I shall disappoint Dunscotus and concentrate on the one clue which took me longer than all the rest together.In fact I never did write it in because the only solution which occurred to me seemed so unlikely.
    In 24ac I am happy that uncle = lender but how is slender = poor?

  11. chas says:

    Thanks to manehi for the blog. I had DRESS REHEARSAL but failed to parse it.

    RCW@10 “He has a slender chance of winning” could be said as “he has a poor chance of winning”. But I agree that this clue was weak.

  12. SteveM says:

    RCW @ 10 How about slender chance = slim chance = poor chance ?

  13. Rowland says:

    Of slender means?


  14. Trailman says:

    Indeed, many write-ins. Lingered over the same three as Muffin @2; OBOE, as it’s something played rather than a player; LENDER, for the same reasons as everybody else; and CALL, because it was the best clue in the set.

    But after the exertions of the last two days – three or four clues left incomplete both times – a bit of relief is in order, surely?

  15. muffin says:

    Rowland @13
    I think you have put your finger on the usage of “slender” that Chifonie was thinking of. There is a Muriel Spark novel called “The girls of slender means”.

  16. Stella says:

    Nothing to add to the above, but I’ve just heard a, for me, highly unlikely American homophone: “ was all futile (pronounced “feudal”!

  17. izzythedram says:

    anyone still there? sorry to be thick but how does ‘germ’ mean ‘shoot’? I think I am going to be embarrassed as nobody else asked…..

  18. muffin says:

    As in “germination” – the first shoot out of a seed.

  19. PeterO says:

    Trailman @14

    It is standard practice to refer to a player in an orchestra by the name of their instrument – first violin etc.

  20. Giovanna says:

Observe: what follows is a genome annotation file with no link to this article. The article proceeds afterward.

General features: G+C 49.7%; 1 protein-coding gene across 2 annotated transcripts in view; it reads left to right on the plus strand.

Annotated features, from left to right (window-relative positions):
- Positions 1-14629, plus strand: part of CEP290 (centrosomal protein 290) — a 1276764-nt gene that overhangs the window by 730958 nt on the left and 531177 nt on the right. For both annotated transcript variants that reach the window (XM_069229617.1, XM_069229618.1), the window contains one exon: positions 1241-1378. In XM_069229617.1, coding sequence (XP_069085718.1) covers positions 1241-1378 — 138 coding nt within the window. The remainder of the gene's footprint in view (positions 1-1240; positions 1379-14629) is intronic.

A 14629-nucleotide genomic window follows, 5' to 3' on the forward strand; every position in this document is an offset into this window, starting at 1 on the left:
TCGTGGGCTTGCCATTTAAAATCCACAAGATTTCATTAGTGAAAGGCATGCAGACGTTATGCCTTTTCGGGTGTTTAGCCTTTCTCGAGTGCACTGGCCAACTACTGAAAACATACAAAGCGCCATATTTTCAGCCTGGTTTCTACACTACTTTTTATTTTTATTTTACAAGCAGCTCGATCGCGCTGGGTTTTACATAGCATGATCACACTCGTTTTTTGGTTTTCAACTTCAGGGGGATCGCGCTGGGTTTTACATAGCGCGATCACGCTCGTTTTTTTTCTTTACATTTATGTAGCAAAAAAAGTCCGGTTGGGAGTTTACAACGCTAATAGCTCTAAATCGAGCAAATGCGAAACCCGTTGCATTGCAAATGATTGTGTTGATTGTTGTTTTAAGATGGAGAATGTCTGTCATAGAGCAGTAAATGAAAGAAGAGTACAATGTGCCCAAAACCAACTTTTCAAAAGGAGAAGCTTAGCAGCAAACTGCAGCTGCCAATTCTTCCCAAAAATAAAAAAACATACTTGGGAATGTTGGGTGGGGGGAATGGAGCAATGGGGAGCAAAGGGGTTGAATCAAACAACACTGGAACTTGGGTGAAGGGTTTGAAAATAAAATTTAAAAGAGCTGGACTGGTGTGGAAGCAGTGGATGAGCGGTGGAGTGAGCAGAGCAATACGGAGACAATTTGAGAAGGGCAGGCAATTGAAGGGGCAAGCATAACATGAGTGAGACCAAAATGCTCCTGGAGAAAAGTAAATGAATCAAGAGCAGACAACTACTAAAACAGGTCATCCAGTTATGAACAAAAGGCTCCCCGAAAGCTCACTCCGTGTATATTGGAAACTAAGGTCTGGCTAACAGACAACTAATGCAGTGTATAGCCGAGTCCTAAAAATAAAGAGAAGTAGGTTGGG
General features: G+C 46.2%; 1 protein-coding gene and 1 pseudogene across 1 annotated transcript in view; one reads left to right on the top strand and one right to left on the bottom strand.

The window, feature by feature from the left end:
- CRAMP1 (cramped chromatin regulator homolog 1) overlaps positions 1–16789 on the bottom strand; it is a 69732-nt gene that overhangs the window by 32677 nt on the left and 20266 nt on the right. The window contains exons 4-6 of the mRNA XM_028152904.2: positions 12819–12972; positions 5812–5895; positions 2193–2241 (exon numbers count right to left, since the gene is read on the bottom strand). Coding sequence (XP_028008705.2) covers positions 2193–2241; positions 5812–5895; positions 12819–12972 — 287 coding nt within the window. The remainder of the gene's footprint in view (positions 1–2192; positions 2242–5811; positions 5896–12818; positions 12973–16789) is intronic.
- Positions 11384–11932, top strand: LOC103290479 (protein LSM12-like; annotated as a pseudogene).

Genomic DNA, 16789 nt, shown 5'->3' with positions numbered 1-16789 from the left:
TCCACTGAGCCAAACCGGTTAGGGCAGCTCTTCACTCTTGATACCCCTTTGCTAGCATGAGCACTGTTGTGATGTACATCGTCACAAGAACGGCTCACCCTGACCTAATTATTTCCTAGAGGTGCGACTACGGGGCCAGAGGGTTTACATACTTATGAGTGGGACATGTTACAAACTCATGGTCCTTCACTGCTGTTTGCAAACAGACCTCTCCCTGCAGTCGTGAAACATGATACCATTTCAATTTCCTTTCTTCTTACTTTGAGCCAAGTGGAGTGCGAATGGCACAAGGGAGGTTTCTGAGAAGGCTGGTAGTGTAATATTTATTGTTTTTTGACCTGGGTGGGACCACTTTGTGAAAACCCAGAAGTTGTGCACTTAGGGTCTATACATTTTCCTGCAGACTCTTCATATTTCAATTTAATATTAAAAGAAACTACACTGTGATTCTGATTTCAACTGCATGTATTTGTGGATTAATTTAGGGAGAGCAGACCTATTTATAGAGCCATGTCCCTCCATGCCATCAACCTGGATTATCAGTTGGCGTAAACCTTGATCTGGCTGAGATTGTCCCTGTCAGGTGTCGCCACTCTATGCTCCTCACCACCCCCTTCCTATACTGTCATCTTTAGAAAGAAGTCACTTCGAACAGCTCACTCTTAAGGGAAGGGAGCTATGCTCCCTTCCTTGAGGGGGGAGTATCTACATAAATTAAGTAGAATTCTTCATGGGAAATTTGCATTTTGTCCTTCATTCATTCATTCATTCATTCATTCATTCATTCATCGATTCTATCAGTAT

Thanks, Chifonie and manehi.

    This was just the ticket after a day’s shopping and secret present-wrapping!

    I thought of RCW, too!

    Giovanna x

  21. RCWhiting says:

    Thanks for trying but I don’t think anybody has convinced me that slender = poor.
    In all the usages above slender has its usual meaning ie slim, thin.
    We have slim chance, slim pickings. Poor is a much wider adjective which can be just ‘not very much’ of anything of which I suppose width might be one but it is extremely vague.
    (I know I like vague, but there must be limits!)
    I do agree with those who highly rated ‘call’.

  22. izzythedram says:

    OK thank you, Muffin, I see, though I don’t really think that a germ is a shoot, or a shoot a germ in any way, maybe a it is a bud
    …..anyway I get the idea, thanks.

  23. muffin says:

    I agree, izzythedram – not as close as it might be.

  24. Sil van den Hoek says:

    RCW @21:
    The ODE gives for ‘slender’ as its second definition: ‘barely sufficient in amount or basis’ plus as an example ‘people of slender means’.
    I think that comes close enough.
    Somewhere else I saw ‘slender wages’.

  25. Brendan (not that one) says:

    Well!!! Two cracking crosswords, one even nominated for crossword of the year followed by this.

    Must be the easiest crossword of the year. Not expected on a Thursday.

    Thanks to Manehi.

    P.S. Accidentally posted this om Bonxie’s blog!! Whooops

  26. RCWhiting says:

    OK I give in.

  27. Paul B says:

    And so you should: slender = meagre, and that’s poor in anyone’s language.

  28. Vin says:

    Re “ought” @ 2, 4 and 9, Dickens’s Mr. Micawber famously says: “Annual income twenty pounds, annual expenditure nineteen pounds nineteen and six, result happiness. Annual income twenty pounds, annual expenditure twenty pounds ought and six, result misery.”

    I thought this was a very easy puzzle, except for LENDER – because I couldn’t think what the beheaded word could be – and CALL (just no idea). Enjoyed it, though.